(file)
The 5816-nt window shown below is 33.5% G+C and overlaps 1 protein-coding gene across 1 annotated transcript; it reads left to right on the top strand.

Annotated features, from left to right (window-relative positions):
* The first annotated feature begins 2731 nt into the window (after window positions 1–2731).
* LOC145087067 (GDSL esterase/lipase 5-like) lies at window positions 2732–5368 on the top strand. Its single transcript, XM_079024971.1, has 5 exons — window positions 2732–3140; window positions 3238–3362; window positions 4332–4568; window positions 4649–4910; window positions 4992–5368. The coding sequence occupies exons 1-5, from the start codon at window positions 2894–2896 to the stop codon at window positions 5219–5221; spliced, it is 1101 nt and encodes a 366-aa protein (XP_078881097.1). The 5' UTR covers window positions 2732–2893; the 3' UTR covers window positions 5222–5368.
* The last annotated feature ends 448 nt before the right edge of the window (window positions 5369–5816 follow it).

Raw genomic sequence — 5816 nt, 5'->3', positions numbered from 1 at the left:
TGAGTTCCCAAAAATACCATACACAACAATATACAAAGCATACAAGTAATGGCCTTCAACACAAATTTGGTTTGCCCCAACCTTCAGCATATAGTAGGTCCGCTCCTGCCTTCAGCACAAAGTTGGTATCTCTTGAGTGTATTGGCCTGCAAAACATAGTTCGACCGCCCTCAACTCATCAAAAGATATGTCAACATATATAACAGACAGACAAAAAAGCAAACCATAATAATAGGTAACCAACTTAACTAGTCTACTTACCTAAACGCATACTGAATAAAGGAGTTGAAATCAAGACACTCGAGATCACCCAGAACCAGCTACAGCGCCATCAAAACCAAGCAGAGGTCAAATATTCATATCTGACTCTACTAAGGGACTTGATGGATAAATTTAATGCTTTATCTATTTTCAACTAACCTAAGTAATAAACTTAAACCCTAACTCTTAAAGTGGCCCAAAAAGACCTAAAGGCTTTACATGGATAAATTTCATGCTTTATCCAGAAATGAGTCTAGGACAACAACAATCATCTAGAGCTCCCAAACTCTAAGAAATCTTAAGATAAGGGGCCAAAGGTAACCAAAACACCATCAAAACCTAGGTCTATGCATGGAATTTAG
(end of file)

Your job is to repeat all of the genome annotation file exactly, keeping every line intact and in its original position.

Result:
The 5816-nt window shown below is 33.5% G+C and overlaps 1 protein-coding gene across 1 annotated transcript; it reads left to right on the top strand.

Annotated features, from left to right (window-relative positions):
* The first annotated feature begins 2731 nt into the window (after window positions 1–2731).
* LOC145087067 (GDSL esterase/lipase 5-like) lies at window positions 2732–5368 on the top strand. Its single transcript, XM_079024971.1, has 5 exons — window positions 2732–3140; window positions 3238–3362; window positions 4332–4568; window positions 4649–4910; window positions 4992–5368. The coding sequence occupies exons 1-5, from the start codon at window positions 2894–2896 to the stop codon at window positions 5219–5221; spliced, it is 1101 nt and encodes a 366-aa protein (XP_078881097.1). The 5' UTR covers window positions 2732–2893; the 3' UTR covers window positions 5222–5368.
* The last annotated feature ends 448 nt before the right edge of the window (window positions 5369–5816 follow it).

Raw genomic sequence — 5816 nt, 5'->3', positions numbered from 1 at the left:
TGAGTTCCCAAAAATACCATACACAACAATATACAAAGCATACAAGTAATGGCCTTCAACACAAATTTGGTTTGCCCCAACCTTCAGCATATAGTAGGTCCGCTCCTGCCTTCAGCACAAAGTTGGTATCTCTTGAGTGTATTGGCCTGCAAAACATAGTTCGACCGCCCTCAACTCATCAAAAGATATGTCAACATATATAACAGACAGACAAAAAAGCAAACCATAATAATAGGTAACCAACTTAACTAGTCTACTTACCTAAACGCATACTGAATAAAGGAGTTGAAATCAAGACACTCGAGATCACCCAGAACCAGCTACAGCGCCATCAAAACCAAGCAGAGGTCAAATATTCATATCTGACTCTACTAAGGGACTTGATGGATAAATTTAATGCTTTATCTATTTTCAACTAACCTAAGTAATAAACTTAAACCCTAACTCTTAAAGTGGCCCAAAAAGACCTAAAGGCTTTACATGGATAAATTTCATGCTTTATCCAGAAATGAGTCTAGGACAACAACAATCATCTAGAGCTCCCAAACTCTAAGAAATCTTAAGATAAGGGGCCAAAGGTAACCAAAACACCATCAAAACCTAGGTCTATGCATGGAATTTAG